The origins of the publisher strategy called header bidding is something many would debate. What was clear was publishers wanted to change the dynamics of how their inventory was valued. The way to do that was to have multiple sources bid on an impression instead of just one. This created competition, not only between advertisers on a single exchange but between exchanges.
Early pioneers quickly saw significant revenue increases that other publishers could not ignore. Everyone wanted to be on the bandwagon but faced an immediate obstacle; header bidding required technical resources that most publishers did not have at their disposal. The early adopter was typically a programmatic-only publisher.
These publishers didn't have sales people out selling but instead relied on programmatic revenue. Their operations teams weren't focused on RFPs from agencies but on understanding exchange dynamics. Having this focus, plus some development talent, publishers could start testing header bidding strategies. Prebidopen-source technology with built-in transparency quickly became the standard header bidding solution for many publishers.
However, publishers didn't typically have the dedicated technical resources to work through all the complexities of header bidding implementations.
That barrier is now in the past.
There are certainly publishers who are engineering their header bidding solutions at very deep, technical levels. But, for publishers who want to focus their resources elsewhere and still gain the revenue lift of header bidding, there are now partners -- such as Rubicon Project -- that can help advise and implement the necessary pieces to optimize revenue. These companies have implementation teams and experts who are dedicated to setting up prebid solutions quickly and in line with each publisher's particular strategy. Many times, they also offer support around the clock to make sure the inventory's value is fully maximized.
The result of more participation by more publishers using header bidding has been that buyers are now able to look at and assign value within a larger universe of impressions. Prior to header bidding, publishers would only expose unsold inventory; now, in most cases, all of a publisher's inventory is available to buy through programmatic channels. This works well for a publisher who might see a programmatic buyer pay more than a direct-sold buyer, making the publisher more money.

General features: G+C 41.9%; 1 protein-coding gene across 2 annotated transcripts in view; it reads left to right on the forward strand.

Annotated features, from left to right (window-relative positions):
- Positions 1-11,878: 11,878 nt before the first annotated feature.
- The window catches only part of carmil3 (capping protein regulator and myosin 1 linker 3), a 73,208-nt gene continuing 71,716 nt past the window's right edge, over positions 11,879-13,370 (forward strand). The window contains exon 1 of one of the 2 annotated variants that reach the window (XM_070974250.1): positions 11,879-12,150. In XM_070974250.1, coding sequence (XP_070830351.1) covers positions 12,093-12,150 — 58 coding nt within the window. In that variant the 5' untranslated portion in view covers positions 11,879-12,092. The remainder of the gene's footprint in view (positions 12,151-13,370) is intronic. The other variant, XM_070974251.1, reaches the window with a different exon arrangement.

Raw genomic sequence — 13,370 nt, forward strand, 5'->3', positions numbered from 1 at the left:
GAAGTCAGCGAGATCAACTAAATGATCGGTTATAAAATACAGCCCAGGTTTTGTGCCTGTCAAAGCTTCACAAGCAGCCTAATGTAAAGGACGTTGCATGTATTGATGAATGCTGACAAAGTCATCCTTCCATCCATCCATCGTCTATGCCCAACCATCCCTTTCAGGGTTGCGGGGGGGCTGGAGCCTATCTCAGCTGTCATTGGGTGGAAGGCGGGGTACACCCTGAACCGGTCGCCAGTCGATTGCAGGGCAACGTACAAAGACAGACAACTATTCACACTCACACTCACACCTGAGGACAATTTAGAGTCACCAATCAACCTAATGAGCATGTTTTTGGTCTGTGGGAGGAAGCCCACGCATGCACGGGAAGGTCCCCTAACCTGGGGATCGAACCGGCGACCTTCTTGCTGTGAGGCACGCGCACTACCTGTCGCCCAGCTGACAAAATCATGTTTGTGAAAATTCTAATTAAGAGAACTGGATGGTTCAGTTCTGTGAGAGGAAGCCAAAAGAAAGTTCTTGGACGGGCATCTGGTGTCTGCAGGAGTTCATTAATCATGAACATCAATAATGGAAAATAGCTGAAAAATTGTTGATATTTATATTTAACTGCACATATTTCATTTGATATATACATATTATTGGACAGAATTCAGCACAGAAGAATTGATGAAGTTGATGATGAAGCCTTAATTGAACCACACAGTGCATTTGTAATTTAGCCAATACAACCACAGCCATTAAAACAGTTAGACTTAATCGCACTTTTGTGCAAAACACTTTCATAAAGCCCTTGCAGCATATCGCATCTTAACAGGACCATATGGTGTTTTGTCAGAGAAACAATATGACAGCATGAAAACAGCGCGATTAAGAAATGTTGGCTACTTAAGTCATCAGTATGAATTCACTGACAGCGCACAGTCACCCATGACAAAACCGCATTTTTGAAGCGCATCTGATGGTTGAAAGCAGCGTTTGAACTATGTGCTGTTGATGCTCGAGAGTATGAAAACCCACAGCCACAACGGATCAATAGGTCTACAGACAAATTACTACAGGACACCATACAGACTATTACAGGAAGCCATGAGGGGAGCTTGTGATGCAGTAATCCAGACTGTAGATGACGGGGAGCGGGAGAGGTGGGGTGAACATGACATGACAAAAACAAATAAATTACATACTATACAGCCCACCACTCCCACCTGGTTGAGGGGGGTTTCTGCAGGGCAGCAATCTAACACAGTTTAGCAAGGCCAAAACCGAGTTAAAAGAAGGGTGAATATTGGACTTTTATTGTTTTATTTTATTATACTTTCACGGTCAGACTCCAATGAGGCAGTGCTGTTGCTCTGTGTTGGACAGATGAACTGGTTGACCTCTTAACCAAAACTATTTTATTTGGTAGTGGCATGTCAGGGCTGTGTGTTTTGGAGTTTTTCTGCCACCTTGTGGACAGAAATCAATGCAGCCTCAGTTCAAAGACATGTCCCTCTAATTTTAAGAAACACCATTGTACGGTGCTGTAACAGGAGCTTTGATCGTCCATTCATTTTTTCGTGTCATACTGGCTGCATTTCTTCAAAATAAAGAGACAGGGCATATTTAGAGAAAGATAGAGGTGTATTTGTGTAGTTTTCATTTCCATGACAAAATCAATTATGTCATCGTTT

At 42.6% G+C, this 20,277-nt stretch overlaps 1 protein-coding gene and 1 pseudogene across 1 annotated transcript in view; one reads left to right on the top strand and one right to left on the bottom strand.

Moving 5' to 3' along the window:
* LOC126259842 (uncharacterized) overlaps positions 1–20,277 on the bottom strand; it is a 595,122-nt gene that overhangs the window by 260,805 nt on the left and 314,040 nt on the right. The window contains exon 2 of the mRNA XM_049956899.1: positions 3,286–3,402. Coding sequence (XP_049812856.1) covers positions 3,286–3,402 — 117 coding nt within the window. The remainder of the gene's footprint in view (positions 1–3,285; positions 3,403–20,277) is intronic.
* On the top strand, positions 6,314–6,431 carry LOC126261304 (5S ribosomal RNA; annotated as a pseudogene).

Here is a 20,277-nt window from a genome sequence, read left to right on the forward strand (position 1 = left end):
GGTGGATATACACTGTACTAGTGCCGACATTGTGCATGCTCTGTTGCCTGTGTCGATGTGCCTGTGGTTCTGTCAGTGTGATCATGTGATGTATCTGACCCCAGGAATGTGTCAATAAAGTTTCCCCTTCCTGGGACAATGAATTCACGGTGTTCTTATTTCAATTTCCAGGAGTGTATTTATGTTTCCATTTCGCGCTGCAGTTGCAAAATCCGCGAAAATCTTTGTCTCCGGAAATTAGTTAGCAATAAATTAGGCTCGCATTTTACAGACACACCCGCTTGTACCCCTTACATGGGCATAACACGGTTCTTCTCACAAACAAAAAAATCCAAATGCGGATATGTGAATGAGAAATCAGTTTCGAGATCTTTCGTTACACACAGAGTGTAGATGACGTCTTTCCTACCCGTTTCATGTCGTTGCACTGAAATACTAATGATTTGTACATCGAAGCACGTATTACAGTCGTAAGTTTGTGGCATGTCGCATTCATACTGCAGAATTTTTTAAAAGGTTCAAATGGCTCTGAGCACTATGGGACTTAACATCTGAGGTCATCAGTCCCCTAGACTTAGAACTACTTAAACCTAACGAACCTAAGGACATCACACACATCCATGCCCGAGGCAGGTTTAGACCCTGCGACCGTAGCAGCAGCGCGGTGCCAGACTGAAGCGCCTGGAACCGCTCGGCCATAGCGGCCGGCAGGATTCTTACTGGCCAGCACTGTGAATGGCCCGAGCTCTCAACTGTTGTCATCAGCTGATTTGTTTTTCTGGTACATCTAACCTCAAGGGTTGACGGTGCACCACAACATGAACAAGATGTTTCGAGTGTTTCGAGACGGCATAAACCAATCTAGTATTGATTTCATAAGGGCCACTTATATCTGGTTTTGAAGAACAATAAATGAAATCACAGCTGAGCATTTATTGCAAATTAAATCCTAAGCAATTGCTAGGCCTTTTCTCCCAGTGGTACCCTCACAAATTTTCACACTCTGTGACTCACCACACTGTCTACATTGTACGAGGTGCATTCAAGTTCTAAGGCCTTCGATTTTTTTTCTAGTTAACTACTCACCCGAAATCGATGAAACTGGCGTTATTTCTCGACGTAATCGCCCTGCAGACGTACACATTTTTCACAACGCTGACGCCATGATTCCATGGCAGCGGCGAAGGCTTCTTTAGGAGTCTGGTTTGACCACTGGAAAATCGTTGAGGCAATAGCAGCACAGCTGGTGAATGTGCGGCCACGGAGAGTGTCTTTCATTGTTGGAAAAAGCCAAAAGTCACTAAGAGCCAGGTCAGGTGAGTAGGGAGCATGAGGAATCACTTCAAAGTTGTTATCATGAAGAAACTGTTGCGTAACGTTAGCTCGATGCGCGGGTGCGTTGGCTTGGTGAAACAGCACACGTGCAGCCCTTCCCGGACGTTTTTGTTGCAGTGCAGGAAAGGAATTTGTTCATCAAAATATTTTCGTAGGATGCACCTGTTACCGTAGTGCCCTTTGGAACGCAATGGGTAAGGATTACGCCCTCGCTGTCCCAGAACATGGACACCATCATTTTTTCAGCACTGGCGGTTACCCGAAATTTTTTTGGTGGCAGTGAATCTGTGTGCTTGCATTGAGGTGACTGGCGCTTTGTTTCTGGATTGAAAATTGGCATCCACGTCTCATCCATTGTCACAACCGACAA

Once again, there's a caveat. It has created confusion for buyers who might find they are bidding against themselves on the same impression but from different sources. Both buyers and sellers have taken to gaming the exchanges in an unnecessary arms race -- a shame since header bidding could bring transparency to the marketplace and not contribute to the trust that exists.
But programmatic doesn't have to be a murky place where you really aren't sure if your interests are served. An example of this has been the move to first-price auctions.
To the layperson, first-price auction mechanics are the easiest to understand. However, for a variety of reasons, ad exchanges have historically operated second-price auctions. As the exchanges have moved to first-price auctions, many buyers have been caught unaware and found themselves paying too much for impressions.
With the new level of header bidding maturity, though, what has started to emerge is that buyers are optimizing the number of partners they use and are getting a clearer picture of what they should buy. Programmatic Guaranteed and Private Marketplaces now provide a way for buyers and sellers to work in a more direct way, but with the efficiency of a programmatic transaction. It is true that some of the automation that programmatic promises is still manual -- "programanual" is a term many ad operations people use to explain how they operate. However, they are finding that the premium programmatic partners are offering support to help connect the pipes needed to let the revenue flow.
Expect this trend to continue as partners come up with ways for buyers to work closer with sellers to get the right impression in front of the right person at the right time ... at the right price. As that promise of programmatic is realized, trust between all parties will grow and with it more effective advertising dollars finding their home on digital.
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